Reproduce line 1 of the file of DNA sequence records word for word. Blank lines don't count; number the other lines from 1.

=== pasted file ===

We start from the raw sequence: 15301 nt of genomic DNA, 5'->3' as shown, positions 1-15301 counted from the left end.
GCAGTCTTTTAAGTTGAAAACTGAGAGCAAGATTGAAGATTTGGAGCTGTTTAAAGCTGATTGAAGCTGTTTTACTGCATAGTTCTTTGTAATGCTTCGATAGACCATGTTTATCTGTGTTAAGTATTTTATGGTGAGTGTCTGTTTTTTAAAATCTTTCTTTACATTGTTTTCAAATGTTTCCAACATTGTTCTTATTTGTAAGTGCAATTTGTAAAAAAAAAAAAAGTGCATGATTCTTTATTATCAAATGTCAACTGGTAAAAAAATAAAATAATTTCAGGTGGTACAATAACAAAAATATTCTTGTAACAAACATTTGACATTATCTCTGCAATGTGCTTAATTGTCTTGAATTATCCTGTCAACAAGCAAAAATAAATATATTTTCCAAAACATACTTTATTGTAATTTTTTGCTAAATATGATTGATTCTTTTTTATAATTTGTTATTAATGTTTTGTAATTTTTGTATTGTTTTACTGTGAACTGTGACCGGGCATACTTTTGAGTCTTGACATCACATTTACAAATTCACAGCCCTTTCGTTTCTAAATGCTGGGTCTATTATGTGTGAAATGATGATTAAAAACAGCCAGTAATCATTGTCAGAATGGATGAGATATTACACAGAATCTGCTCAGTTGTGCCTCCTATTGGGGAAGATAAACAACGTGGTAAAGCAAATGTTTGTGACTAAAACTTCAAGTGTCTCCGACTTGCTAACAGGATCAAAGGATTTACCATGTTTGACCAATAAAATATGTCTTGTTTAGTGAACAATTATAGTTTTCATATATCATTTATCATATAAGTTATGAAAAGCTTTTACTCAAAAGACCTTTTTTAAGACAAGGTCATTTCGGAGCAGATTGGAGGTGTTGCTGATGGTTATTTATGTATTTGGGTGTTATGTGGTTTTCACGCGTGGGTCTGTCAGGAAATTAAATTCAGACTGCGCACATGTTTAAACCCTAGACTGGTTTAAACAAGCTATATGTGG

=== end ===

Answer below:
We start from the raw sequence: 15301 nt of genomic DNA, 5'->3' as shown, positions 1-15301 counted from the left end.